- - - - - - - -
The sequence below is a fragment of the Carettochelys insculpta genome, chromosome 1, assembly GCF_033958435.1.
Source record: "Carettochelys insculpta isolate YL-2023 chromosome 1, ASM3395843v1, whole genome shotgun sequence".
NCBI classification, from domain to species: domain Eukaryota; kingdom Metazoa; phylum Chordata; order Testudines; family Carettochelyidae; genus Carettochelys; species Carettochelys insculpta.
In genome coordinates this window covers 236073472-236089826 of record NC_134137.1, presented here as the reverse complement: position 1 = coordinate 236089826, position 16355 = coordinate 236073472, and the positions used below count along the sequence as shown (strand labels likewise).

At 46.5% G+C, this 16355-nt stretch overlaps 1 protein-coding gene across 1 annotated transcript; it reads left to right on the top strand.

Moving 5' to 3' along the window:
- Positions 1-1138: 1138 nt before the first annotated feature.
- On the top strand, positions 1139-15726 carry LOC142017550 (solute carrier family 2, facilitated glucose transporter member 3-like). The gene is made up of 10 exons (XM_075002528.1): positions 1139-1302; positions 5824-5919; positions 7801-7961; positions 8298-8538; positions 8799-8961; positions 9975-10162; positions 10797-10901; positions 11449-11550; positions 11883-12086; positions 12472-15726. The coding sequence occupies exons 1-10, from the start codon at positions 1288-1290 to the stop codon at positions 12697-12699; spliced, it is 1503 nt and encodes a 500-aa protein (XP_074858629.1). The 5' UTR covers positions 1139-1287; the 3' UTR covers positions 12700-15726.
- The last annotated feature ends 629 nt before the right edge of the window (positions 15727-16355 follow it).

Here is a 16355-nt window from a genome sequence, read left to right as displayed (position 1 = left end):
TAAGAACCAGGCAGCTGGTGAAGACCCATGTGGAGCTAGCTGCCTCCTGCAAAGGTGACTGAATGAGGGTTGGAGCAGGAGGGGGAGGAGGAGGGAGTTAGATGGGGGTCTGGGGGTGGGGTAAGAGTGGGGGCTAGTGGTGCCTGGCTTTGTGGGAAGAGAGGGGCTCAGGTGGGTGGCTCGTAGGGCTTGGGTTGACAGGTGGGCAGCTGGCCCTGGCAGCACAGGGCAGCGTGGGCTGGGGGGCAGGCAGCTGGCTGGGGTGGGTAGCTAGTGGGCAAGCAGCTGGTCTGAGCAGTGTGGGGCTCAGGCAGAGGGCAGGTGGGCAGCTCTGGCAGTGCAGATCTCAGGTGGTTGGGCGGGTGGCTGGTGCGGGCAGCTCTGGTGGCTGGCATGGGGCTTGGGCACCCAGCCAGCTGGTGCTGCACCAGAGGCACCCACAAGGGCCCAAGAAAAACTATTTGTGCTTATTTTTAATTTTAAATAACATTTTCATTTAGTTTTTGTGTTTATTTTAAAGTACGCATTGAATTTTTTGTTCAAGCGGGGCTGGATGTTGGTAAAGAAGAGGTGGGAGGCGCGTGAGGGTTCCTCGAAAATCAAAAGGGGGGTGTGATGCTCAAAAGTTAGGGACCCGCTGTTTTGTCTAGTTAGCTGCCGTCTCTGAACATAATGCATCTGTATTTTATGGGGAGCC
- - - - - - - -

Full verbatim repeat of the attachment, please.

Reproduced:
The sequence below is a fragment of the Carettochelys insculpta genome, chromosome 1, assembly GCF_033958435.1.
Source record: "Carettochelys insculpta isolate YL-2023 chromosome 1, ASM3395843v1, whole genome shotgun sequence".
NCBI classification, from domain to species: domain Eukaryota; kingdom Metazoa; phylum Chordata; order Testudines; family Carettochelyidae; genus Carettochelys; species Carettochelys insculpta.
In genome coordinates this window covers 236073472-236089826 of record NC_134137.1, presented here as the reverse complement: position 1 = coordinate 236089826, position 16355 = coordinate 236073472, and the positions used below count along the sequence as shown (strand labels likewise).

At 46.5% G+C, this 16355-nt stretch overlaps 1 protein-coding gene across 1 annotated transcript; it reads left to right on the top strand.

Moving 5' to 3' along the window:
- Positions 1-1138: 1138 nt before the first annotated feature.
- On the top strand, positions 1139-15726 carry LOC142017550 (solute carrier family 2, facilitated glucose transporter member 3-like). The gene is made up of 10 exons (XM_075002528.1): positions 1139-1302; positions 5824-5919; positions 7801-7961; positions 8298-8538; positions 8799-8961; positions 9975-10162; positions 10797-10901; positions 11449-11550; positions 11883-12086; positions 12472-15726. The coding sequence occupies exons 1-10, from the start codon at positions 1288-1290 to the stop codon at positions 12697-12699; spliced, it is 1503 nt and encodes a 500-aa protein (XP_074858629.1). The 5' UTR covers positions 1139-1287; the 3' UTR covers positions 12700-15726.
- The last annotated feature ends 629 nt before the right edge of the window (positions 15727-16355 follow it).

Here is a 16355-nt window from a genome sequence, read left to right as displayed (position 1 = left end):
TAAGAACCAGGCAGCTGGTGAAGACCCATGTGGAGCTAGCTGCCTCCTGCAAAGGTGACTGAATGAGGGTTGGAGCAGGAGGGGGAGGAGGAGGGAGTTAGATGGGGGTCTGGGGGTGGGGTAAGAGTGGGGGCTAGTGGTGCCTGGCTTTGTGGGAAGAGAGGGGCTCAGGTGGGTGGCTCGTAGGGCTTGGGTTGACAGGTGGGCAGCTGGCCCTGGCAGCACAGGGCAGCGTGGGCTGGGGGGCAGGCAGCTGGCTGGGGTGGGTAGCTAGTGGGCAAGCAGCTGGTCTGAGCAGTGTGGGGCTCAGGCAGAGGGCAGGTGGGCAGCTCTGGCAGTGCAGATCTCAGGTGGTTGGGCGGGTGGCTGGTGCGGGCAGCTCTGGTGGCTGGCATGGGGCTTGGGCACCCAGCCAGCTGGTGCTGCACCAGAGGCACCCACAAGGGCCCAAGAAAAACTATTTGTGCTTATTTTTAATTTTAAATAACATTTTCATTTAGTTTTTGTGTTTATTTTAAAGTACGCATTGAATTTTTTGTTCAAGCGGGGCTGGATGTTGGTAAAGAAGAGGTGGGAGGCGCGTGAGGGTTCCTCGAAAATCAAAAGGGGGGTGTGATGCTCAAAAGTTAGGGACCCGCTGTTTTGTCTAGTTAGCTGCCGTCTCTGAACATAATGCATCTGTATTTTATGGGGAGCC